So. Lifestyle: when you’re thinking about the grand scheme of your life (and work), try and think about what you want your ideal day to look like. For me, the ideal was having no two days feel the same and not feeling anxious and guilty about the extra five minutes it takes me to drink my coffee.

I started somewhere there, thinking about the ideal workday, and then I worked backwards.


(this video is a much watch, via kickstarter.com – and sums up a lot. enjoy your weekend)


What your habits are saying about you.

Ok, so I once read that it takes 21 days to form a habit. I tried to write a story about that a few years ago for a magazine, but couldn’t find why that number of days – 21 – worked so well. Luckily, New York Times business reporter, Charles Duhigg, didn’t give up so easily.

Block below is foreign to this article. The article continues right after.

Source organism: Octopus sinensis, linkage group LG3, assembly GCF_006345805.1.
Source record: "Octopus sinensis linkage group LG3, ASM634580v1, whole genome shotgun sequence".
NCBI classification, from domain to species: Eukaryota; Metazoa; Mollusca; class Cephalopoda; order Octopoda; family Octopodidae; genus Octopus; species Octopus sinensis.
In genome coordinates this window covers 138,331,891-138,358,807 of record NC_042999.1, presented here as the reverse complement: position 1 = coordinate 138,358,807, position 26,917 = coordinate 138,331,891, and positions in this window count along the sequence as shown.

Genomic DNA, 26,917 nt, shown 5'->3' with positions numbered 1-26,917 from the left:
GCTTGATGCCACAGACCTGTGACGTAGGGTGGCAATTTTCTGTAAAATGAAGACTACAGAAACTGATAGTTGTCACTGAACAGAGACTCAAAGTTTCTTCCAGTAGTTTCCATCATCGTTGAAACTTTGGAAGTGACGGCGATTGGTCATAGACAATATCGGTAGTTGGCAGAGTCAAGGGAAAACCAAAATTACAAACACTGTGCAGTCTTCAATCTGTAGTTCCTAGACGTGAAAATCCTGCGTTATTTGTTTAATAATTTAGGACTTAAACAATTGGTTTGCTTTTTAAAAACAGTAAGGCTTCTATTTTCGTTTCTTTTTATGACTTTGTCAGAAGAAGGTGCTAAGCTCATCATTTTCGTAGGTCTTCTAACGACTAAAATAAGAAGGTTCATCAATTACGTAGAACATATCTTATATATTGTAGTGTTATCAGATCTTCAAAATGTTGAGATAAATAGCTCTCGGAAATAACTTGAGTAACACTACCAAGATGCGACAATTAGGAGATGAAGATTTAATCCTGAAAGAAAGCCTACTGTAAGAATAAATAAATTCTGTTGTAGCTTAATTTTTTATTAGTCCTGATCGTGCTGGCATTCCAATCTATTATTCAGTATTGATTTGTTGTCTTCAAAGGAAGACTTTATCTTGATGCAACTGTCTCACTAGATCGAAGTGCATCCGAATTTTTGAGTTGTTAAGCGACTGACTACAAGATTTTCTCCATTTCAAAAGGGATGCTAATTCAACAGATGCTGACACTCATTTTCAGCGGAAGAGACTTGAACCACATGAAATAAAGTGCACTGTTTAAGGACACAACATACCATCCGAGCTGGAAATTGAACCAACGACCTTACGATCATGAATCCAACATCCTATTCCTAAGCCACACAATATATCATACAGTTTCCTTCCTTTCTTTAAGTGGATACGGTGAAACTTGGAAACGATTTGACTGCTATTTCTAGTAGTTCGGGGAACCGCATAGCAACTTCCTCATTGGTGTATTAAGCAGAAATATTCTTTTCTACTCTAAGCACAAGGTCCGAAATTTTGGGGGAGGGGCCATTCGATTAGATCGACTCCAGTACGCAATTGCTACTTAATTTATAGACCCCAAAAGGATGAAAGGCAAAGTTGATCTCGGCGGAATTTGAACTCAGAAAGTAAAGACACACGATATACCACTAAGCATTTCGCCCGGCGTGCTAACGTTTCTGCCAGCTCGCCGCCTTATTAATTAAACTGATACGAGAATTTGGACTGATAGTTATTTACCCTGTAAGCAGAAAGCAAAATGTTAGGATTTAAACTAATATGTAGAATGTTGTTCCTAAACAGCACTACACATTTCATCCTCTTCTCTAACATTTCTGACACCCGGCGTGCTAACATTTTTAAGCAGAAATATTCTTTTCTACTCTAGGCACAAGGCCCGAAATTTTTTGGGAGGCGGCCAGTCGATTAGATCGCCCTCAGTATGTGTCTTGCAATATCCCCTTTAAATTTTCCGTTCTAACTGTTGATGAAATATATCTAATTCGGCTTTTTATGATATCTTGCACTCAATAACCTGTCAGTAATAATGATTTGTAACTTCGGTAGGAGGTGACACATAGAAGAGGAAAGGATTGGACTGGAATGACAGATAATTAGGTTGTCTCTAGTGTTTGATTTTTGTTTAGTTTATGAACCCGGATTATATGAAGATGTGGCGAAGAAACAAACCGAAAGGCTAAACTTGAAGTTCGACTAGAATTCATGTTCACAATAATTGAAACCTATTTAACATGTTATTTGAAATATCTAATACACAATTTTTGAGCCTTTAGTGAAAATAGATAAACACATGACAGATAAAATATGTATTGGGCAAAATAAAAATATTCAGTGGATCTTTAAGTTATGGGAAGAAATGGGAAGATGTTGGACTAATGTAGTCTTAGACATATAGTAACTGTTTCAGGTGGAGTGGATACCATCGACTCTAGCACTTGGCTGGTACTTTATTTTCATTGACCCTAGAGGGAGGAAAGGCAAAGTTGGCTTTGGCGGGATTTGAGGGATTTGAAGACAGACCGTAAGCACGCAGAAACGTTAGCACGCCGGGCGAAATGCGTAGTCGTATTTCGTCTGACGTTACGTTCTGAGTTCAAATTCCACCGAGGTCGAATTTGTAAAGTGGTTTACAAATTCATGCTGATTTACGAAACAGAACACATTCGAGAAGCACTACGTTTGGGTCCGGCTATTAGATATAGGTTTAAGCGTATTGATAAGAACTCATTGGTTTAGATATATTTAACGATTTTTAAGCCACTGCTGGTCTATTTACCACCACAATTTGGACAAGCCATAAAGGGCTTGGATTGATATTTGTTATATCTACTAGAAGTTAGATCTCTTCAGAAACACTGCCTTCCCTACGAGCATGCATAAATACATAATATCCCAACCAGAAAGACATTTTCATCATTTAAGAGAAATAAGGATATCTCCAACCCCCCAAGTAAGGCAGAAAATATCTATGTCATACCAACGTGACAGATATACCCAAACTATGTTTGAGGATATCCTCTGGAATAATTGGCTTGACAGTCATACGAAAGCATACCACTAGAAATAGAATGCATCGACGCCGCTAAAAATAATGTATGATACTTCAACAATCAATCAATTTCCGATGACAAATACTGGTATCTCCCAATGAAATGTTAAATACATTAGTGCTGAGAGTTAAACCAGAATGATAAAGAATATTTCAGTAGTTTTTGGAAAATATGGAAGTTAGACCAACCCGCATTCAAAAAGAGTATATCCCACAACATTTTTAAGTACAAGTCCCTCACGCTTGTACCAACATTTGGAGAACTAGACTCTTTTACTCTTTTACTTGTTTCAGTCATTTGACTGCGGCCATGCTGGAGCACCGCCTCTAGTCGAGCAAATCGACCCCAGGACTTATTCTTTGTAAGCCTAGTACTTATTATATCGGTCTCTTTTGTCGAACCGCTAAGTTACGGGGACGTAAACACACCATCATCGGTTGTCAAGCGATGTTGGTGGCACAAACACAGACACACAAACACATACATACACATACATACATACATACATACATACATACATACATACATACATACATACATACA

He’s written a book about how to use habits to your advantage titled, The Power of Habit: Why we do what we do in life and business (Random House 2012).

Here’s a quick video about Duhigg’s research on habits, which he’s clearly become an expert on, through his years as a journalist for one of the biggest and most wildly-read papers on Earth.

Hm. If I wrote a book based on my expertise as a fitness reporter, it would probably be something like, “391 ways to work your gluteus maximus and still walk up the stairs” or 484 ways to prepare chicken before AND after your workout” or maybe a memoir called, “How working out and writing about working out can come ‘this close’ to making you cry”….